The sun was shining brightly and after a very busy day yesterday it was the only choice, a day chilling down at Birling Gap. With tide checker confirming that the tide was going out, we rushed around making a picnic with lashings of tea and cake ... I like tea a lot !! The area is managed by the National trust and thy are investing in refurbishing the hotel and do a great job in in putting on events from beach combing, star gazing etc.

Now Birling Gap is my spiritual home, because as a shepherd of the Downs, I once lived in the old coastguard cottages ... Yes that's right the ones falling into the sea. I spent many a happy time, living almost alone in the winter time when the seas crash hard against the cliffs driven madly by the unrelenting winds., and being stared at like a goldfish in a bowl by the tourists who peered through the windows in amazement that someone lived there!!When I was living there there were seven, now only five cling to the cliff, desperate to withstand the pull of the ocean.
Steps at Birling Gap

As a shepherd, I would entertain coach loads of visitors with a slightly dishonest trick. Now being a shepherd, I trained many sheepdogs (In fact I trained dogs for many purposes including search & rescue, gun-dogs etc) Well, to earn a pint or two, I would sit at the front of the hotel, in full shepherding gear, with crook and gentle whistle commands no louder than a mouse. People would ask what I was doing and pointing to the Belle tout lighthouse way off in the distance, I would explain I was working my dog. Well they could believe it and allowing them to use my binoculars, would point out the dog and tell them I would ask him to lay down, go right etc. So with a quietly spoken "Come-bye" ( which was the dog's command to go right) They rocked back stunned in disbelief as the dog did as he was told. I was photographed and collected pints behind the bar, plus some gave "tips" for the dog on his return!! They never new that a farm worker and very good friend was in the gorse scrub up the hill next to the dog with a two way radio, as i gave the commands, he simply relayed them to old faithful !! Dishonest I know, but harmless.
Anyway, we dashed down the steps with nets and buckets 
Common Starfish
(you can never to be to old for getting excited about rock-pooling) And we quickly set up a basecamp on the beach west of the steps, then charged wildly out across the sands to the sea..... And hell it was a cold shock but always best to get your feet wet straight away rather than skip about trying to avoid the inevitable !! The inspections of the pools began, lifting rocks, moving seaweed and entering a new and fascinating underwater micro world. and very soon we were finding mass of common starfish. My boys prize these as second in the top three (Octopus and sharks being the top one)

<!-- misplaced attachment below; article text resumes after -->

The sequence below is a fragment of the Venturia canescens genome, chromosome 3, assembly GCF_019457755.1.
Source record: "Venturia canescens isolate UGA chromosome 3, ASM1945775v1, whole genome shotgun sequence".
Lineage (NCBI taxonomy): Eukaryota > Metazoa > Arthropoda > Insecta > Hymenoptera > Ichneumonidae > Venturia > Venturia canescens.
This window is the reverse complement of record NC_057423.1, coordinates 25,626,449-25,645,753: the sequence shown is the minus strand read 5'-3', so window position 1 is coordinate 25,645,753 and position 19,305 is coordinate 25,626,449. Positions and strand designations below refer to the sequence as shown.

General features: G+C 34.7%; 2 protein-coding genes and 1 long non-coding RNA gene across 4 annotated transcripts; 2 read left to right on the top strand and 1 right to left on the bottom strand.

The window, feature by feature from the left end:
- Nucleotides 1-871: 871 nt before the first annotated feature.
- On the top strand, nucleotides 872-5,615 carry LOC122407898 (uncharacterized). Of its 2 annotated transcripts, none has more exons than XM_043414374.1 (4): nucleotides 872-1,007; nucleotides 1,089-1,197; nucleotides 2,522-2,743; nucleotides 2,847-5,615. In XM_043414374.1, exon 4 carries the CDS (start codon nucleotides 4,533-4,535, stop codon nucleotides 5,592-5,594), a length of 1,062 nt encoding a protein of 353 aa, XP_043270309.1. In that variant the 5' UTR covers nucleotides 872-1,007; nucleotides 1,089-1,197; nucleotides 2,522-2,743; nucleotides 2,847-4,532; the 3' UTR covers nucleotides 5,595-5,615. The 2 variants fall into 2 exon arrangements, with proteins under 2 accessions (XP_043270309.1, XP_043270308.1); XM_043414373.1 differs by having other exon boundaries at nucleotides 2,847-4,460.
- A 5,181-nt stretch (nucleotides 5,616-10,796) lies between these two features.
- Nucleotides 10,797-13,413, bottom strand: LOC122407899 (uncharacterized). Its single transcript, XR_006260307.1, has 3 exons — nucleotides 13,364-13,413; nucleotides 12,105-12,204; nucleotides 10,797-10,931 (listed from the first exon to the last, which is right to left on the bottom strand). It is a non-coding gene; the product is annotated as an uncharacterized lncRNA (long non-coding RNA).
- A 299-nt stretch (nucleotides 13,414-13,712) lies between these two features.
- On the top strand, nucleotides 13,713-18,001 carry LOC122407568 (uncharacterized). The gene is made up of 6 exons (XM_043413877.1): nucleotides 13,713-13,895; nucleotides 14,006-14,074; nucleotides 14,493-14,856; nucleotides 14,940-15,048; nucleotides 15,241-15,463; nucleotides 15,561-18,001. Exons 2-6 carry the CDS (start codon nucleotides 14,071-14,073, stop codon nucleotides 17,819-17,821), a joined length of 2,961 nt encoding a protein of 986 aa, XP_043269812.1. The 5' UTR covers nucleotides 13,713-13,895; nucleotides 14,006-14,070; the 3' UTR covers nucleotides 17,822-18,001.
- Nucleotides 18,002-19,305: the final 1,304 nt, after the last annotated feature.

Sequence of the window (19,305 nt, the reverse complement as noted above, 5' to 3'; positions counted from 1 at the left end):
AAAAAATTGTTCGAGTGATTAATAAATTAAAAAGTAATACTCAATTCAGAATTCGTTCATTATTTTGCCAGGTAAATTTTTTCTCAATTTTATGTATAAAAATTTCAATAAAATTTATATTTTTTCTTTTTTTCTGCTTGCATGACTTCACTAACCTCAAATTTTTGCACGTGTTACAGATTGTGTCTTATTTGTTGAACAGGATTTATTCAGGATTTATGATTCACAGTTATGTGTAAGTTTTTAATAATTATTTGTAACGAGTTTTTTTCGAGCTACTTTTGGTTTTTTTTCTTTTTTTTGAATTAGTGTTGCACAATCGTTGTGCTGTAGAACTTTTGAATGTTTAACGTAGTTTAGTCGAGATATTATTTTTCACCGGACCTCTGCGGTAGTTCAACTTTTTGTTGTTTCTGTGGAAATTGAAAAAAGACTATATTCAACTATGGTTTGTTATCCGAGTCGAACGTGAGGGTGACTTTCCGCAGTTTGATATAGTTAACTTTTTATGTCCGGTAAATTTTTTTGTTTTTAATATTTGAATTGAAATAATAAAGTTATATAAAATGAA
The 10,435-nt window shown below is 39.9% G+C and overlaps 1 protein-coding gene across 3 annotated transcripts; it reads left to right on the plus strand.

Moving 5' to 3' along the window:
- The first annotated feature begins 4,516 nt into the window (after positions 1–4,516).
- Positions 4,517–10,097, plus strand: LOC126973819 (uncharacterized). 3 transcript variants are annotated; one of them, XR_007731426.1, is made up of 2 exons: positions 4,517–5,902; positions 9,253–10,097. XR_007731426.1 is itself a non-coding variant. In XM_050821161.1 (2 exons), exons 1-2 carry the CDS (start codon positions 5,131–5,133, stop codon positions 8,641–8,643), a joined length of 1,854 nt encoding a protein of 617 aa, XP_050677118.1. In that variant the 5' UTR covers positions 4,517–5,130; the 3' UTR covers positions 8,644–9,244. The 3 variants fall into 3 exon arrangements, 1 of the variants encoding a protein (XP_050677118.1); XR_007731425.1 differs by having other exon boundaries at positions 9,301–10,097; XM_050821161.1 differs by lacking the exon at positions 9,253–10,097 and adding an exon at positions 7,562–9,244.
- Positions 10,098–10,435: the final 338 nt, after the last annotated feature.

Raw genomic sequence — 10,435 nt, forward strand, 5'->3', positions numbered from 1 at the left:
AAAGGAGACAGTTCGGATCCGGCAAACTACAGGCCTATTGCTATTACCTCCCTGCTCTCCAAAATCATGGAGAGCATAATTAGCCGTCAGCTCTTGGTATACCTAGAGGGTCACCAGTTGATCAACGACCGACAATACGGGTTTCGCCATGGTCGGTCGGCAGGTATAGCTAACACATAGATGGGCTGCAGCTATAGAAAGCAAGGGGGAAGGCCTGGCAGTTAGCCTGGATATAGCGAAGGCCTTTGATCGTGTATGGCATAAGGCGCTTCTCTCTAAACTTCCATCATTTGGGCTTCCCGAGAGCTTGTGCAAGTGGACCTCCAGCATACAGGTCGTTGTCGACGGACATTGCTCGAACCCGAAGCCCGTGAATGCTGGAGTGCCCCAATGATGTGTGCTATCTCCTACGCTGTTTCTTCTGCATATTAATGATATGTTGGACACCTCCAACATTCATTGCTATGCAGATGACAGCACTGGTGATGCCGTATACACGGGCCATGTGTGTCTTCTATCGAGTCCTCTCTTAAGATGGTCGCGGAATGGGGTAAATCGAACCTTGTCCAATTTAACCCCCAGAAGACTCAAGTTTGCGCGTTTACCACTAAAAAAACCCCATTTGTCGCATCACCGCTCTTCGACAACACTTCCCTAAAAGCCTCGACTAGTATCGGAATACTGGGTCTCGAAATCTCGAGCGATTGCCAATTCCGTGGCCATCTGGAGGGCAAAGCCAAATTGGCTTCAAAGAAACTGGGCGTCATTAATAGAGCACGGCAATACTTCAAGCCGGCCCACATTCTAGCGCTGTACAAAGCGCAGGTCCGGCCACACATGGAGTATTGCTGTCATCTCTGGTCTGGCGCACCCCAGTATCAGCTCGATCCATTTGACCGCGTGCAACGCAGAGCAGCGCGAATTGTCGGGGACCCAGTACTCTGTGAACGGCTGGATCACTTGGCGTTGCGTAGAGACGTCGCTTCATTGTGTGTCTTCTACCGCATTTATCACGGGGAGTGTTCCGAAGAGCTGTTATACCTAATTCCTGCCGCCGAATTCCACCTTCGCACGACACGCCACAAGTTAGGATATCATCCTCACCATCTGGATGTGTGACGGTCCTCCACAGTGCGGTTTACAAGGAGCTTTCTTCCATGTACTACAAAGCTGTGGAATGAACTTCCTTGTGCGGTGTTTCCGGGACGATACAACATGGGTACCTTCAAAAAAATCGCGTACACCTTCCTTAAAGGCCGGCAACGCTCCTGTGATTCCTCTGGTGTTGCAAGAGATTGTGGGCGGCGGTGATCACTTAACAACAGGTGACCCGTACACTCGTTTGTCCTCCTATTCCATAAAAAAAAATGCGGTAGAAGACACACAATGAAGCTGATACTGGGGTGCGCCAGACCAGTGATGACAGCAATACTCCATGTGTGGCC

We giggled our way along towards the cuckmere haven, checking pools, dipping nets and taking in the fresh air. Boats of all shapes passed us by on our left and two the right, the impressive chalk cliffs of the Seven Sisters loomed above us given the viewer a glimpse of what lays below the short sweet grass of the downs. Crabs became abundant as we moved up the coast, sparking a competition between my boys and me of who can find the biggest...... And as usual a wager was placed to which I knew I was going to lose as my finds were disqualified for many many reason that they could come up with. One such was "Yes dad, it's big, but it has a missing leg so does not count" What ?????
The winning Crab .... Not mine !!
We battled on, finding all sorts of strange and wonderful creatures, And armed with a book of the seashore, I tried my best to identify all before the boys whizzed of to the next pool. Shrimp, Prawns, Crabs, Small fish, snails, winkles, seaweed, old shoes and strangely shaped stones ... all were our prey!! Now at this point I must stress. ALWAYS REPLACE THE STONES AND CREATURES BACK. Never take away and KEEP A WATCH ON THE TIDE.